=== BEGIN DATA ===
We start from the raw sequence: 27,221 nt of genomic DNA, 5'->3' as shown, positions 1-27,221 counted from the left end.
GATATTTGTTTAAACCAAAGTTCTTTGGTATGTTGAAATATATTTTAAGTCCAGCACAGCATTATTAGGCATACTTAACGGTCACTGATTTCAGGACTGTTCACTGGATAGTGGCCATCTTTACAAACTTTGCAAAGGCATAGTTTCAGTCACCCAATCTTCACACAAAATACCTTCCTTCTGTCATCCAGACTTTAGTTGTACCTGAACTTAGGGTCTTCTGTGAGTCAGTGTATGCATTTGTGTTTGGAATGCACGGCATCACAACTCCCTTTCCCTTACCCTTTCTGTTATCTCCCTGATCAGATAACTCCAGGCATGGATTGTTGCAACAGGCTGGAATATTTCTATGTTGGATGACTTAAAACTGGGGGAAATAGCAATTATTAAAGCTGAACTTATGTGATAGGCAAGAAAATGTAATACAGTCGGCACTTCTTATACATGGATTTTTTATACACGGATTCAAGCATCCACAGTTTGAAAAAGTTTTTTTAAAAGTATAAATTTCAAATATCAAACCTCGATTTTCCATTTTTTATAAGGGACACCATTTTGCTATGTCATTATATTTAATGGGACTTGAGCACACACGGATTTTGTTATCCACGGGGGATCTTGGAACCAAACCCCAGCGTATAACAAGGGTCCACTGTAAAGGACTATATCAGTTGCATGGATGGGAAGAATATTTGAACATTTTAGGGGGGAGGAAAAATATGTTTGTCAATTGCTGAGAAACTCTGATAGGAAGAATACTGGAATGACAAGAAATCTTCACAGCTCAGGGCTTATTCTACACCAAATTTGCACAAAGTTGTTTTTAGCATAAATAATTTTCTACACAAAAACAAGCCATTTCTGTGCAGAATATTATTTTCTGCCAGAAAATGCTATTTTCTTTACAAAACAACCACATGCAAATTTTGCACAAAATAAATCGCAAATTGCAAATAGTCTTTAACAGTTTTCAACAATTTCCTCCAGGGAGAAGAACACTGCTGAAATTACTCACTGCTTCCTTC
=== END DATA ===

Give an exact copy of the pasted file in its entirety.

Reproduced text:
We start from the raw sequence: 27,221 nt of genomic DNA, 5'->3' as shown, positions 1-27,221 counted from the left end.
GATATTTGTTTAAACCAAAGTTCTTTGGTATGTTGAAATATATTTTAAGTCCAGCACAGCATTATTAGGCATACTTAACGGTCACTGATTTCAGGACTGTTCACTGGATAGTGGCCATCTTTACAAACTTTGCAAAGGCATAGTTTCAGTCACCCAATCTTCACACAAAATACCTTCCTTCTGTCATCCAGACTTTAGTTGTACCTGAACTTAGGGTCTTCTGTGAGTCAGTGTATGCATTTGTGTTTGGAATGCACGGCATCACAACTCCCTTTCCCTTACCCTTTCTGTTATCTCCCTGATCAGATAACTCCAGGCATGGATTGTTGCAACAGGCTGGAATATTTCTATGTTGGATGACTTAAAACTGGGGGAAATAGCAATTATTAAAGCTGAACTTATGTGATAGGCAAGAAAATGTAATACAGTCGGCACTTCTTATACATGGATTTTTTATACACGGATTCAAGCATCCACAGTTTGAAAAAGTTTTTTTAAAAGTATAAATTTCAAATATCAAACCTCGATTTTCCATTTTTTATAAGGGACACCATTTTGCTATGTCATTATATTTAATGGGACTTGAGCACACACGGATTTTGTTATCCACGGGGGATCTTGGAACCAAACCCCAGCGTATAACAAGGGTCCACTGTAAAGGACTATATCAGTTGCATGGATGGGAAGAATATTTGAACATTTTAGGGGGGAGGAAAAATATGTTTGTCAATTGCTGAGAAACTCTGATAGGAAGAATACTGGAATGACAAGAAATCTTCACAGCTCAGGGCTTATTCTACACCAAATTTGCACAAAGTTGTTTTTAGCATAAATAATTTTCTACACAAAAACAAGCCATTTCTGTGCAGAATATTATTTTCTGCCAGAAAATGCTATTTTCTTTACAAAACAACCACATGCAAATTTTGCACAAAATAAATCGCAAATTGCAAATAGTCTTTAACAGTTTTCAACAATTTCCTCCAGGGAGAAGAACACTGCTGAAATTACTCACTGCTTCCTTC